Pennsylvania Loan Rate Caps

I tried to get on loan recently on Prosper.com and found out an interesting piece of information. Pennsylvania actually limits how much interest one person can change another for a personal loan, and it’s a very low 6%. Prosper has created a web page listing all the states and their limits on personal loans.

Well, not being one to passively sit by and live with it, I sent a letter to Pennsylvania State Senator John Rafferty, and to State Representative Tim Hennessey asking them to consider looking into raising the interest rate limits in Pennsylvania, especially since, in the 1980s, Federal laws were passed that made those state laws not apply to banks and credit card companies.

Dear Senator Hennessey,

Recently, I have been participating in peer-to-peer lending via the “Prosper.com” website. I am finding that loaning money to other people to be a good investment, and is serving to help others at the same time. However, the laws in this state are currently limiting the participation of Pennsylvania state residents in the Prosper program, and other programs like it.

As you may know, different states have set different limits for the maximum rates of personal loans, for the purpose of preventing people from being victimized by predatory lending. Pennsylvania has one of the lowest rates in the U.S., limiting the interest rate of personal loans at 6% annually. However, due to federal laws, banks and credit card are exempt from these limitations. Pennsylvania has one of the lowest limits in interest rates, while states like Idaho, Illinois, New Hampshire, and California allow people to have personal loans at up to 30% interest.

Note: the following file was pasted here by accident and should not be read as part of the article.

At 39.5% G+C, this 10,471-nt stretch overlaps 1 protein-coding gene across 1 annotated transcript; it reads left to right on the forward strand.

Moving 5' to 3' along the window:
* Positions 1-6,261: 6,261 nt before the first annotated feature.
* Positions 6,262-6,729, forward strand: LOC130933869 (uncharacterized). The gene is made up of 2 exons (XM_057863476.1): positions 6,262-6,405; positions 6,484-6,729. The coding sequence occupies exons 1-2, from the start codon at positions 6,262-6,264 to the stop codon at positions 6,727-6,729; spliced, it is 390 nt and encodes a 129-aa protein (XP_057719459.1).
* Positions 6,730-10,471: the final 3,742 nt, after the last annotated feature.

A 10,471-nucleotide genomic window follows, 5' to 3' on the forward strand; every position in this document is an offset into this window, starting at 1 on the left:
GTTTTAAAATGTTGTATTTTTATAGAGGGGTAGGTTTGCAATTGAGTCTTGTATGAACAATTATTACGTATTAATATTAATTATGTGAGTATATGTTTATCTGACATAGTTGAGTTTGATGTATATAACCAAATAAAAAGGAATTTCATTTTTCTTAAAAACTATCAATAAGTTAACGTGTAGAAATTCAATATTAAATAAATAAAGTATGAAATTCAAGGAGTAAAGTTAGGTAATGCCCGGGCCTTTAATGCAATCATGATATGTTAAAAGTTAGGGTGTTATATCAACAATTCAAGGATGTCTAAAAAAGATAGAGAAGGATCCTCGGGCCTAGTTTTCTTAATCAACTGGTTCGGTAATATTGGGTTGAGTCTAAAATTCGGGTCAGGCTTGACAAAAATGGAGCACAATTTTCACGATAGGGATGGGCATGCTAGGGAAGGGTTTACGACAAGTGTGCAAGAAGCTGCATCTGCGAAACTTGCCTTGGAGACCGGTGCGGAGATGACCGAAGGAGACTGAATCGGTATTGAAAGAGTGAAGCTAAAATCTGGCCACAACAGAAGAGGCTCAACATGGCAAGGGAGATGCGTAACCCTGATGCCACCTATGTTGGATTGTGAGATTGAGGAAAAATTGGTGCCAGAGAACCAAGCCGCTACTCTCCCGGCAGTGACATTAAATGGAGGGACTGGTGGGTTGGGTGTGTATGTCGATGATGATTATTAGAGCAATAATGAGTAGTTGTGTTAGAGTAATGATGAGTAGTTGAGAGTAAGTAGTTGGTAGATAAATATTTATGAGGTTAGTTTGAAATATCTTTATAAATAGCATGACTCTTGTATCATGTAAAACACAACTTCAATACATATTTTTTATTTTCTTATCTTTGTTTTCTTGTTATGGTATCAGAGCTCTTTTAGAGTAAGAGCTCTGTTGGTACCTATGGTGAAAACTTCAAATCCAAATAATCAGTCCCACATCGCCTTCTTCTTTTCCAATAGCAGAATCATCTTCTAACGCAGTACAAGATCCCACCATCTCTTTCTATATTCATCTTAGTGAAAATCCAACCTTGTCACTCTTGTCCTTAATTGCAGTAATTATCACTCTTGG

While I appreciate the original intention of the usury laws, it seems that the laws currently only serve to prevent individuals from competing with the large banks and credit card companies. I personally have desired to borrow through the prosper site, but have been unable to do so due to limits of the states laws. I have also found that entities like Prosper have allowed people to help other people out, and keeping capital in the hands of individuals, and not putting more money in the hands of credit card companies.

I am writing to ask that you consider looking into legislation raising the interest limit for personal loans to a rate that would allow people like me and other Pennsylvania residents to borrow at a rate competitive to residents of other states.

Yours Truly

Thomas Albrecht III

I’m interested to see what their reply is…

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